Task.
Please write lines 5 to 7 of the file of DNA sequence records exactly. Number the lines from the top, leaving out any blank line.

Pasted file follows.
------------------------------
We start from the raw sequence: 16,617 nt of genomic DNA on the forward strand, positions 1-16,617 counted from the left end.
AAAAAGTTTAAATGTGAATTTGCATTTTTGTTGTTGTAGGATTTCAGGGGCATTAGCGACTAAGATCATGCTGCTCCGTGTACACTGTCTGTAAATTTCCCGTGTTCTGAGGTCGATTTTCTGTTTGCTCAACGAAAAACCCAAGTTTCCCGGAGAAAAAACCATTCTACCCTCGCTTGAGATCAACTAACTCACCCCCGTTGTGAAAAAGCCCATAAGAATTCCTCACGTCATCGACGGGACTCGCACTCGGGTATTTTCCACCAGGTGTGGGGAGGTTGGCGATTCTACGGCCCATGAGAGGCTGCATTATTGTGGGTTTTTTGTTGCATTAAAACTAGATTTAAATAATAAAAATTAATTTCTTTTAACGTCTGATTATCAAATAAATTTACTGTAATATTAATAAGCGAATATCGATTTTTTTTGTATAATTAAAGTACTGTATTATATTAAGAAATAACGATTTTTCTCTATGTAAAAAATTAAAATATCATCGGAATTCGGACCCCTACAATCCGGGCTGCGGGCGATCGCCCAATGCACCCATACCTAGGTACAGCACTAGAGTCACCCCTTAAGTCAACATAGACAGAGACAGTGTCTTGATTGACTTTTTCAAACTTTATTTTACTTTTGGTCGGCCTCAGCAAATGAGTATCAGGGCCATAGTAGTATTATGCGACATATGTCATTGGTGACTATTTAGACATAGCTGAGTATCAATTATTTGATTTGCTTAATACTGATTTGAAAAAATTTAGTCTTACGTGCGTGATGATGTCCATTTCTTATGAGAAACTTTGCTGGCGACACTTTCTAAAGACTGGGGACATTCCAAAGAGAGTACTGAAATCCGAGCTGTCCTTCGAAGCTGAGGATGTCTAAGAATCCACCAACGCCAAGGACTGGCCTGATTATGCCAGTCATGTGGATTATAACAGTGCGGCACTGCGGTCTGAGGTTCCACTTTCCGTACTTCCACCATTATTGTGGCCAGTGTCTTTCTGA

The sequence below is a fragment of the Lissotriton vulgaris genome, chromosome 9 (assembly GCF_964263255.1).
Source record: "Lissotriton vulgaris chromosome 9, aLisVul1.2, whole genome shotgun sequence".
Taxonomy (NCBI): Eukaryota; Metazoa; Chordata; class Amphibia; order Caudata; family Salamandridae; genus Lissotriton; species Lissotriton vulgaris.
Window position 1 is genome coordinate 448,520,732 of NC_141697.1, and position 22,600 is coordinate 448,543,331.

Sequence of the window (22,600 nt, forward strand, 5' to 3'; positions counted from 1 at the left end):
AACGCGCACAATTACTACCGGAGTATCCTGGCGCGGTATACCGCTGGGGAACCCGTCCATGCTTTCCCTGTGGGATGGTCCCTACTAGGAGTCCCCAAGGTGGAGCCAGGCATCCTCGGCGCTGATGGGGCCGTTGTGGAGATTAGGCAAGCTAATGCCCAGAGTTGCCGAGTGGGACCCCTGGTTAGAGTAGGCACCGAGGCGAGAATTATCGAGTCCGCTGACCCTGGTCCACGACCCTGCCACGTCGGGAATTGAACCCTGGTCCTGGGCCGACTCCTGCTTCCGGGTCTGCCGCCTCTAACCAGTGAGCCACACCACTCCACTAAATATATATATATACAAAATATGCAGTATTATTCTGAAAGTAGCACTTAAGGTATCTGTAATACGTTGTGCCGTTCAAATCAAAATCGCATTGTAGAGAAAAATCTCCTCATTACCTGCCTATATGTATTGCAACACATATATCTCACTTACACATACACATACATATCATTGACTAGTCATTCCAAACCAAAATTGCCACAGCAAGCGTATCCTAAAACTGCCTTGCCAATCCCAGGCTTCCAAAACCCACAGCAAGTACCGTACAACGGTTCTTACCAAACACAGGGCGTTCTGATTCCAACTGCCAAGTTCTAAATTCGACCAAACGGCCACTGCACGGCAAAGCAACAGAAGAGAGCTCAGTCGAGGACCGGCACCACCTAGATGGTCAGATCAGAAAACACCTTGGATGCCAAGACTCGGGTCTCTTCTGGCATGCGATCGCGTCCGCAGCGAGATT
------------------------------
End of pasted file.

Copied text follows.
Taxonomy (NCBI): Eukaryota; Metazoa; Chordata; class Amphibia; order Caudata; family Salamandridae; genus Lissotriton; species Lissotriton vulgaris.
Window position 1 is genome coordinate 448,520,732 of NC_141697.1, and position 22,600 is coordinate 448,543,331.

Sequence of the window (22,600 nt, forward strand, 5' to 3'; positions counted from 1 at the left end):